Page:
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How to Register a Famous Name as a Trademark in Canada

Registering the name of an individual as a trademark in Canada poses unique challenges. These challenges frequently impact celebrities wanting to protect their famous name in Canada. Currently, famous names are only registrable as trademarks if the applicant can establish by way of evidence that the applied-for name has “acquired distinctiveness”[1] or “is not without distinctive character”[2] in Canada and so long as the other statutory requirements are met. In general, the evidentiary burden imposed on such applicants decreases as the level of fame of the individual increases.  Unfortunately, recent amendments to Canada’s Trade-marks Act will make it even more difficult to secure registration for a famous name used as a trademark in Canada.

The difficulty in registering names as trademarks stems directly from Canadian trademark law. Under paragraph 12(1)(a) of the Trade-marks Act, a trademark is not registrable if it is “primarily merely the name or surname of an individual who is living or has died within the preceding thirty years”. Obtaining a consent to use and register the name from the named individual is not enough to overcome a paragraph 12(1)(a) objection.  However, the Trade-marks Act does provide mechanisms to overcome such an objection, as described in more detail below, and many individual and celebrity names are registered in Canada.  One example is the well-known American actor and singer, Robert John Downey Jr. who played the role of Marvel Comics’ superhero Iron Man. ROBERT DOWNEY JR. is the subject of trademark registration No. TMA878724 which covers motion picture films, pre-recorded video discs and downloadable video recordings as well as entertainment services.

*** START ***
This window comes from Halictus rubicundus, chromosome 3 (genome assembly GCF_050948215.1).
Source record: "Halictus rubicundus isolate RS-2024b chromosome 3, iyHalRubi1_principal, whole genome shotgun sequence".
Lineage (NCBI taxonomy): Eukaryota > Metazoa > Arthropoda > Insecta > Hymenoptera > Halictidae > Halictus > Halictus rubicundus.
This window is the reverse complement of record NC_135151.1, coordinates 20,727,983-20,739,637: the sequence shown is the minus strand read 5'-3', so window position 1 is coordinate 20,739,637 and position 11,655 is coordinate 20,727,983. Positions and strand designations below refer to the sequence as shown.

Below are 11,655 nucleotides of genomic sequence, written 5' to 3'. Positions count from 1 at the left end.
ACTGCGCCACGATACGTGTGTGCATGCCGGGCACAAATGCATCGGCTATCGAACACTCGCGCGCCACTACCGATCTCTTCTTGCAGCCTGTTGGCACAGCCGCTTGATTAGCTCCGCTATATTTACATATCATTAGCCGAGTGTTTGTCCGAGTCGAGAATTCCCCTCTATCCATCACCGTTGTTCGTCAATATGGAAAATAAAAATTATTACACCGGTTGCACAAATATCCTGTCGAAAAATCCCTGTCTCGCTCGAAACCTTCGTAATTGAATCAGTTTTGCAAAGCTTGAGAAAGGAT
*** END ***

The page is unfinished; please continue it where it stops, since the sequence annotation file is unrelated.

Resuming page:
The Trade-marks Act includes two mechanisms for overcoming a paragraph 12(1)(a) objection, as set forth in subsection 12(2) and section 14. To benefit from subsection 12(2), the applicant must furnish evidence to show that the applied-for name had been used in Canada as a trademark by the applicant or its predecessor in title so as to have become distinctive as of the date of filing an application for its registration.[3] To benefit from section 14, the applicant or its predecessor in title must have registered the name as a trademark in or for its country of origin, and must furnish evidence which shows that the trademark is “not without distinctive character” in Canada.[4] In the case of the application to register the trademark ROBERT DOWNEY JR., the applicant successfully overcame a paragraph 12(1)(a) objection by claiming the benefit of section 14.

To benefit from either subsection 12(2) or section 14, the applicant must submit sufficient evidence to establish the applicable criterion of “acquired distinctiveness” or “not without distinctive character” is met. This evidence is submitted in the form of an affidavit or statutory declaration which typically includes information such as:

  • The goods and services with which the trademark is used, both in Canada and abroad.
  • The length of time the trademark has been in use, both in Canada and abroad.
  • The countries in which the trademark has been used.
  • The countries in which the trademark has been registered.
  • The approximate quantity and value of sales of products and services in association with the trademark for a reasonable period of time, e.g. the preceding five years, both in Canada and abroad.
  • The channels through which the products or services are distributed in Canada, particularly if the product is sold by major retailers.
  • Details of the extent and value of advertising under the trademark, both in Canada and abroad, including representative examples. For example, this could include the channels through which advertising is carried out, e.g. names of publications in which advertisements are placed, and the relevant circulation or readership figures for those channels.
  • Any significant publicity given to the trademark, particularly in respect of Canada.